Re: [CR]The Czech uprising, The Space Program, and Schwinn Paramounts . . . What exactly is the connection ?

(Example: Books:Ron Kitching)

Date: Fri, 24 Feb 2006 14:09:53 -0800 (PST)
From: Jerome & Elizabeth Moos <>
Subject: Re: [CR]The Czech uprising, The Space Program, and Schwinn Paramounts . . . What exactly is the connection ?
In-Reply-To: <000901c6398a$ac1c1730$0c0110ac@D7FBDM41>

Let's not be too harsh on Emanuel. Even though I own four Paramounts, I accept his earlier point that Americans' interest in Paramounts is parochial. It's true, I don't notice a lot of interest in them from non-US collectors. But parochial though it may be, I think there are good reasons for the American fondness for Paramounts, most of which you list below.

Some things are just hard to understand from the outside, and I think Emanuel's ideas about the nature of Schwinn would be very easy to form seeing events from the Canadian perspective. I'm sure American cyclists have similarly incomplete understanding of the British, Italian and French bike industries (actually, I'm not sure even the French understand the French bike industry).

So let's allow our Canadian neighbors their point of view, even if we don't think it fully informed. God knows, we Americans are sometimes guilty of expressing uninformed opinions about the rest of the world.


Jerry Moos Big Spring, TX wrote: Emanuel Lowi recently posted this gem in response to the chrome Schwinn Paramount that sold for a relatively high price on Ebay recently :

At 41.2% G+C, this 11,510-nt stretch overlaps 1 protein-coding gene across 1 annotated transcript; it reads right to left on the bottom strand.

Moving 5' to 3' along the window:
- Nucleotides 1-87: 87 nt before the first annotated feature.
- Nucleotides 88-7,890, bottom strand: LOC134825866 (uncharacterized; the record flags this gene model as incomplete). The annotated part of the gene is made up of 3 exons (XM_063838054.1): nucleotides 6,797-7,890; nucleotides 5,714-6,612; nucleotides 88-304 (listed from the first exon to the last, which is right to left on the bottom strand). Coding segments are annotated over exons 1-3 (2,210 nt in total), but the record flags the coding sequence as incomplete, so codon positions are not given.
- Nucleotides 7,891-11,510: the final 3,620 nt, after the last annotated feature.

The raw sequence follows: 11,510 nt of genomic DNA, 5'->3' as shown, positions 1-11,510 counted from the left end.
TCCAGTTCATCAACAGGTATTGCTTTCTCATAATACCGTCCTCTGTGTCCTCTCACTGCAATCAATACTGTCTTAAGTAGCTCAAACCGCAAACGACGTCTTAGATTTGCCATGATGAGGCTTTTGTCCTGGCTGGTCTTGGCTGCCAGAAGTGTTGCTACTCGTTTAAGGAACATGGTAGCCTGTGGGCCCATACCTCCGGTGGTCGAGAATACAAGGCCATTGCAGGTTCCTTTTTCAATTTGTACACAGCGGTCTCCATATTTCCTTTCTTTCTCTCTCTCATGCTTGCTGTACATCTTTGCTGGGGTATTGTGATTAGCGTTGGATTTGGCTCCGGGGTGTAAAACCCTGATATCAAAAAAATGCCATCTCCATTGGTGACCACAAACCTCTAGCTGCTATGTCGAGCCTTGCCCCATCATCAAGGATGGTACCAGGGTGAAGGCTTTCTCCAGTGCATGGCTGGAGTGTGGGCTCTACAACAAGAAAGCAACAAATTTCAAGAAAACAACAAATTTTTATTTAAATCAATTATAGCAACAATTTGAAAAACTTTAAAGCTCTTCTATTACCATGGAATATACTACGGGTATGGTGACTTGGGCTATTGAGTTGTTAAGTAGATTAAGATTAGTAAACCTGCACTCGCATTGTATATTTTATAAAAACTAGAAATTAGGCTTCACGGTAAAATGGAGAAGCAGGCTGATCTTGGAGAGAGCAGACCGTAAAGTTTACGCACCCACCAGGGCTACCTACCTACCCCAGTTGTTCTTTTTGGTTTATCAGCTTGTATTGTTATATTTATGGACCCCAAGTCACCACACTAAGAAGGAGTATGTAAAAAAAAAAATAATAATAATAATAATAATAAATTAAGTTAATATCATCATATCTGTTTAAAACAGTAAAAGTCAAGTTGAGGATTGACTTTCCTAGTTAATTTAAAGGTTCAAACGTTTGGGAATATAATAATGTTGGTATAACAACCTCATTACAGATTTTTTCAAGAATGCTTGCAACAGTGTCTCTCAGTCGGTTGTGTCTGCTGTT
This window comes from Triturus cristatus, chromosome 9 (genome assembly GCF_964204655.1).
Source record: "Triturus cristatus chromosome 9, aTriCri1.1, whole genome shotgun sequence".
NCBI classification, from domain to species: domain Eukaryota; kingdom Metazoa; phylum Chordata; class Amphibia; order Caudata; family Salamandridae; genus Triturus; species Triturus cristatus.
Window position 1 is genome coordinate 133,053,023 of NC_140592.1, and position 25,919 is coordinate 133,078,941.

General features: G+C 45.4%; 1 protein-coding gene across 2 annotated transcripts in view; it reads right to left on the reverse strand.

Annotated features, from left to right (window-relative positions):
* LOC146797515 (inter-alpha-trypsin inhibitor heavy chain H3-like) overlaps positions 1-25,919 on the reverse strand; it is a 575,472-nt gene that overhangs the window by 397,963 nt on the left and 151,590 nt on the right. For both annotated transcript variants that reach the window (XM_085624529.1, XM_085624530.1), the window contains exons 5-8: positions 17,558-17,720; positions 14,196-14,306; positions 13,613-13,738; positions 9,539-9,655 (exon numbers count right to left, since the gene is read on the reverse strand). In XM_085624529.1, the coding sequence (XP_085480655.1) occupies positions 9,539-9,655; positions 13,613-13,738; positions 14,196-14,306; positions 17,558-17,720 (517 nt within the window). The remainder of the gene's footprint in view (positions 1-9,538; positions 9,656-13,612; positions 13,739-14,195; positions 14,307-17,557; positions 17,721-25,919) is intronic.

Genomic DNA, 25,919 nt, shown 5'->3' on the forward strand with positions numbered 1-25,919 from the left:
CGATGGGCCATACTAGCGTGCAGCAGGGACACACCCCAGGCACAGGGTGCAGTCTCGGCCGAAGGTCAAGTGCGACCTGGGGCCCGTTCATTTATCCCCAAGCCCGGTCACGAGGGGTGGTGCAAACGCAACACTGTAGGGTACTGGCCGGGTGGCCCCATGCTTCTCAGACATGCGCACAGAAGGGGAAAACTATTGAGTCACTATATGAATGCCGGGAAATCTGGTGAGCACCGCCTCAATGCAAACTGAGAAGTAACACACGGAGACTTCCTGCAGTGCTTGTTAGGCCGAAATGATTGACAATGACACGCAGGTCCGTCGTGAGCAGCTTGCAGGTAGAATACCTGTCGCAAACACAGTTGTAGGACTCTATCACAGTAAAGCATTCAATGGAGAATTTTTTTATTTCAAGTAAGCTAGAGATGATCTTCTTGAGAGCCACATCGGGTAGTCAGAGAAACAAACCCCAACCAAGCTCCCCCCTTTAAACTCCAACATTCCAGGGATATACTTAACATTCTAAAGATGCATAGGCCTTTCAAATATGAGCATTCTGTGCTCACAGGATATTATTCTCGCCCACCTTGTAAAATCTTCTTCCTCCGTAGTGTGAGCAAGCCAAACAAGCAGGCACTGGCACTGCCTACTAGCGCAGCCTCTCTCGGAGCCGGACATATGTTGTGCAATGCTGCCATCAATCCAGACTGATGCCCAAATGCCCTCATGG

>Date: Fri, 24 Feb 2006 13:31:57 -0500 (EST)
>Another popular cycle marque around here in the early
>70s was Favorit, a Czech maker.
>While most of their cycles were rather ordinary 10
>speed tourer/racer style, their high end racing bikes
>were made with their own butted tubing and a number of
>their own components. I still see them around town, 30
>years later.
>Speaking of history, as the Czechs had just finished
>rebelling against the Soviets a few years earlier,
>frankly I am more impressed with their efforts at high
>end cycle manufacture than I am with a huge company
>like Schwinn, in a USA that was sending landing
>modules to the Moon at the same time as building
>Emanuel Lowi
>Montreal, Quebec

Now just what in the hell besides an extreme case of SNOBBISHNESS would cause someone to link two completely unrelated 20th century historical events to an unconnected and decidedly medium-sized bicycle manufacturer located in Chicago ?

Perhaps the same ignorance that would refer to Schwinn as "huge", underlies Mr. Lowi's shallow attempt to somehow impugn the Paramount as unsophisticated and lacking (in exactly what?) -compared to the "heroic" efforts at producing those oh-so-wonderful Favorits that he so loves and admires.

You want heroic ? How about a company whose products were overwhelmingly aimed at kids and teenagers deciding that they would produce a top-quality ADULT bicycle that no doubt lost them money for years and years. How about a company that put up prizes and supplied frames/bikes for how many US Olympic teams during the "dark ages" of US adult cycling ? A company that employed "bike bum" racers in the off-season. Who else did that sort of thing at the time ? Let's not even talk about the help they gave to the LAW . . .

Schwinn wasn't perfect, but they did many unheralded good things that in no way could be justified in a pure bottom-line business sense - but I feel they did them anyway because they had a sense of pride and a desire to try and rekindle adult interest in bicycling.

Somewhere Keith Kingbay (MGRHS) et al, could sit you down bub and make you realize the foolishness behind your thinking. All I can do is point out what I detect as a sour and snobby attitude that should have no place on this list.

Michael Fabian
San Francisco